Ubuntu 22.04 LTS to leverage zswap to run on Raspberry Pi 4 with 2GB RAM

Canonical used to recommend Raspberry Pi 4 with at least 4GB RAM to run Ubuntu Desktop, but Ubuntu 22.04 LTS should run more smoothly on the Raspberry Pi 4 2GB as the company has enabled zswap by default to allow the Linux operating system to run better on systems with less memory.

Canonical explains that zswap is essentially a compression tool.

When a process is about to be moved to the swap file, zswap compresses it and checks whether the new, smaller size still needs to be moved or if it can stay in your RAM. It is much quicker to decompress a ‘zswapped’ page than it is to access the swap file so this is a great way of getting more bang for your buck from systems with smaller amounts of RAM.

Raspberry Pi 4 2GB Ubuntu 22.04

The good news is that you don’t even need to wait for Ubuntu 22.04 LTS to come out, since it can be enabled manually in Raspberry Pi 4 as follows:


Or simply edit /boot/firmware/cmdline.txt file, and add the following string to the existing command:


After a reboot, that should even help the performance of Raspberry Pi 4 boards with 4GB and 8GB RAM, but with the 2GB model, some extra steps are needed to enable z3fold allocator & lz4 compression. The commands to run are explained in detail in Ubuntu blog, and in the end, you’ll have loaded a few more modules and your cmdline.txt should have three extra parameters:


There will be nothing to do in Ubuntu 22.04 LTS as those will be enabled by default.

We previously wrote about enabling ZRAM in Ubuntu to improve the performance and reliability of systems low on RAM. So what’s the difference between zram and zswap exactly? I understand zram is like a compressed swap that resides in RAM, while zswap uses both storage and RAM, and only stores the compressed data into the swap file on the storage device, if there’s not enough RAM to hold the data.

That question was also asked on Stackoverflow so we have a more detailed answer (edited for brevity):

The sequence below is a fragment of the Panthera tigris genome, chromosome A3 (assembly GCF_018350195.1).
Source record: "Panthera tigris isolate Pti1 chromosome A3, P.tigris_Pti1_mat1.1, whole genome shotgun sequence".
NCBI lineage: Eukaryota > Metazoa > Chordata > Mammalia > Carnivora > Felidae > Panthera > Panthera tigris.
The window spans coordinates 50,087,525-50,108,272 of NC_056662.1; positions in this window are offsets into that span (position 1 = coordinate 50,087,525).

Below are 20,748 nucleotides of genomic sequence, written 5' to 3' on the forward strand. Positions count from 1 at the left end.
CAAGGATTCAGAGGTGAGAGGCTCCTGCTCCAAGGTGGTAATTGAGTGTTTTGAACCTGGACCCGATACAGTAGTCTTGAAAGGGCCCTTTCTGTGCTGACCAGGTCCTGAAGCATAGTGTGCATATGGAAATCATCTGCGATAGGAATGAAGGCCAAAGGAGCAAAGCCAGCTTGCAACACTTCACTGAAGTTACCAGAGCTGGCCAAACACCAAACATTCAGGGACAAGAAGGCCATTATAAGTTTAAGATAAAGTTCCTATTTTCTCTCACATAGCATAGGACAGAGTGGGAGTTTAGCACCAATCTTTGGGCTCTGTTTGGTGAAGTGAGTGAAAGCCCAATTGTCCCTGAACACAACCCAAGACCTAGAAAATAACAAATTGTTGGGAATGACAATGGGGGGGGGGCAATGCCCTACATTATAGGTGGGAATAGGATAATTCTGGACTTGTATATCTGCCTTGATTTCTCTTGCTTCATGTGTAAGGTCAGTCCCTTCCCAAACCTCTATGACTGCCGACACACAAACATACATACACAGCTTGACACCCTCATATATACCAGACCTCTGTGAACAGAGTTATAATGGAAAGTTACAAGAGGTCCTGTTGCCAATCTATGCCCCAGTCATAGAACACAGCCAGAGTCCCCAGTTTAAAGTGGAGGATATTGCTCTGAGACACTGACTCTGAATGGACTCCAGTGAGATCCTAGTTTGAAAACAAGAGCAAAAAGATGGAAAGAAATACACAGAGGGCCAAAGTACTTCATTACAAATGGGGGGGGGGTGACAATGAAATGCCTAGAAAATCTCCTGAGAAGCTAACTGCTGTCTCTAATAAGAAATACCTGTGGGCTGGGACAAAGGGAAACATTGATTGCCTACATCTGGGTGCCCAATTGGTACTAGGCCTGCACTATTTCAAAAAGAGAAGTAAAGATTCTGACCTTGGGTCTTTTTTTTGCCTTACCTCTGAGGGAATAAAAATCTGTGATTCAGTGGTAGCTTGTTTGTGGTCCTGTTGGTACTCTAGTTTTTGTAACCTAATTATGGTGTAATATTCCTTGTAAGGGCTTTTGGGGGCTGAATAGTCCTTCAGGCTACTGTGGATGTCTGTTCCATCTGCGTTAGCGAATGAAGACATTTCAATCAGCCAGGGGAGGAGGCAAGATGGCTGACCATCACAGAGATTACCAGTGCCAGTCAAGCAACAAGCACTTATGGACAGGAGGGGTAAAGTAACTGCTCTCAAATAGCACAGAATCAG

zram
Status: Available since Linux 3.14 (March 2014)
Implementation: compressed block device, memory is dynamically allocated as data is stored
Usage: Configure zram block device as a swap device to eliminate need for physical swap defice or swap file

Benefits:

  • Eliminates need for physical swap device.
  • A zram block device can be used for other applications other than swap, anything you might use a block device for conceivably.

Drawbacks:

  • Once a page is stored in zram it will remain there until paged in or invalidated. … zram can not do evict pages out to physical disk.

zswap
Status: Available since Linux 3.11 (September 2013)
Implementation: compressed in-kernel cache for swap pages. In-kernel cache is compressed, the compression algorithm is pluggable using the CryptoAPI and the storage for pages is dynamically allocated. Older pages can be evicted to disk making this a sort of write-behind cache.
Usage: Cache swap pages destined for regular swap devices (or swap files).

Benefits:

  • Integration with swap code (using Frontswap API) allows zswap to choose to store only pages that compress well and handle memory allocation failures, in those cases pages are sent to the backing swap device.
  • Oldest pages in the cache are pushed out to backing swap device to make room for newer pages.